Wednesday, February 10, 2010

E-Book Publishing Wars

The e-publishing issue is just beginning to explode into the public eye. At first, I thought the tussle was among the big tech companies over Digital Rights Management (usually referred to as DRM), because someone is going to end up as obsolete as the Betamax. Who’s going to come out on top—Amazon, Apple, Barnes & Noble, someone new? Though DRM is inherent in the struggle, the fight now is over market share.

Right now, Amazon supposedly pays a publisher 50% of the list price. Let’s make that price $25. Therefore, Amazon pays X Publisher $12.50. Amazon turns around and sells that book to download to a customer’s Kindle for 9.99.

According to Association of American Publishers, the e-book market soared 200% in November of 2009, to $18.3 million. E-books make up only about 4% of the market, and Amazon has a near monopoly of e-books. They also corner approximately 10-15% of the book market.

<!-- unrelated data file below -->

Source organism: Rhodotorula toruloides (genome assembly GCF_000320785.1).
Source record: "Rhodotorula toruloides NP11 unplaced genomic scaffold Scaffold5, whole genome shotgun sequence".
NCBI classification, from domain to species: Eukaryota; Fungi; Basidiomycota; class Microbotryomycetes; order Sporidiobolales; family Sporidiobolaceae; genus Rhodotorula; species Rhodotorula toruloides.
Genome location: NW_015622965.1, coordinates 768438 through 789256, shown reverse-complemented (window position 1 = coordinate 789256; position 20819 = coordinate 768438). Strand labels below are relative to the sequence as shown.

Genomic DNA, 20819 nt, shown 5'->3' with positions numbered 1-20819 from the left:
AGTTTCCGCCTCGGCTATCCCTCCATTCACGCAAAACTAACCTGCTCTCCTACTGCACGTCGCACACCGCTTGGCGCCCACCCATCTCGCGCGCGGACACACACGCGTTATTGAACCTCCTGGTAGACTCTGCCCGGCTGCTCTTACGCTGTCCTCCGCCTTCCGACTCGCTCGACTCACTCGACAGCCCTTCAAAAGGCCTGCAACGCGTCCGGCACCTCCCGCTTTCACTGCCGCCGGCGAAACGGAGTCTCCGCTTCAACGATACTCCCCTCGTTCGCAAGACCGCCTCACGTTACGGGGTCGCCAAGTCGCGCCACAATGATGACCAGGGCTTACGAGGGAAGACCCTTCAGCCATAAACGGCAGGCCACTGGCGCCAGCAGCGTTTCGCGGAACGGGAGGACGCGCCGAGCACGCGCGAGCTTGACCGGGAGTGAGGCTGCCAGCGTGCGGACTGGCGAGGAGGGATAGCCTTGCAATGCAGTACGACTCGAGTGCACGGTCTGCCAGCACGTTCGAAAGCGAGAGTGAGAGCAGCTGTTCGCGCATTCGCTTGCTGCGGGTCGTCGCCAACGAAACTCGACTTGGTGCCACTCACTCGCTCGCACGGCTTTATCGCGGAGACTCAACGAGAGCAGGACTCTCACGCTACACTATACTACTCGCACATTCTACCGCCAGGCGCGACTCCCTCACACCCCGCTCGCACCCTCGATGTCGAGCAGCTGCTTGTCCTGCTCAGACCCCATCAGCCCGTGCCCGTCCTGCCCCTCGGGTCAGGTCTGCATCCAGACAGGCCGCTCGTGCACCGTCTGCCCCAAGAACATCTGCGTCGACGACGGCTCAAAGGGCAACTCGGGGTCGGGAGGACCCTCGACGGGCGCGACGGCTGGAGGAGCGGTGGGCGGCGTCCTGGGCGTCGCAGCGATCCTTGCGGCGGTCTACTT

Amazon’s fourth quarter (2009) sales rose a whopping 42%, to $9.52 billion. Their net income growth was 71%, to $384 million, and is attributed to Kindle profits and e-book sales. Estimates based on their accounts place Kindle sales at around 2 million in 2009, and the market is just beginning to skyrocket. Amazon CEO Jeff Bezos said "We sell six Kindle books for every 10 physical books. This is year-to-date and includes only paid books -- free Kindle books would make the number even higher." These numbers come from a Daily Finance story, Wednesday, February 10, 2010, see link: .

Publishers are struggling to retain a piece of this pie. Thursday, MacMillan’s CEO John Sargent offered a new proposal to Amazon. Either use what he’s calling the “agency model," or stick to the wholesale model. With the “agency model,” the publisher keeps possession of e-book files, sets prices for its digital editions, and pays a 30% retail commission to retailers. In the wholesale model, retailers buy stock at 50% off the list price. See Sarah Weinman’s article:

Where do authors fall into this picture? Right now, we’re pawns. Take a look at Amazon’s latest offer: “70% Royalty Option for Kindle Digital Text Platform, scheduled for June 30, 2010.”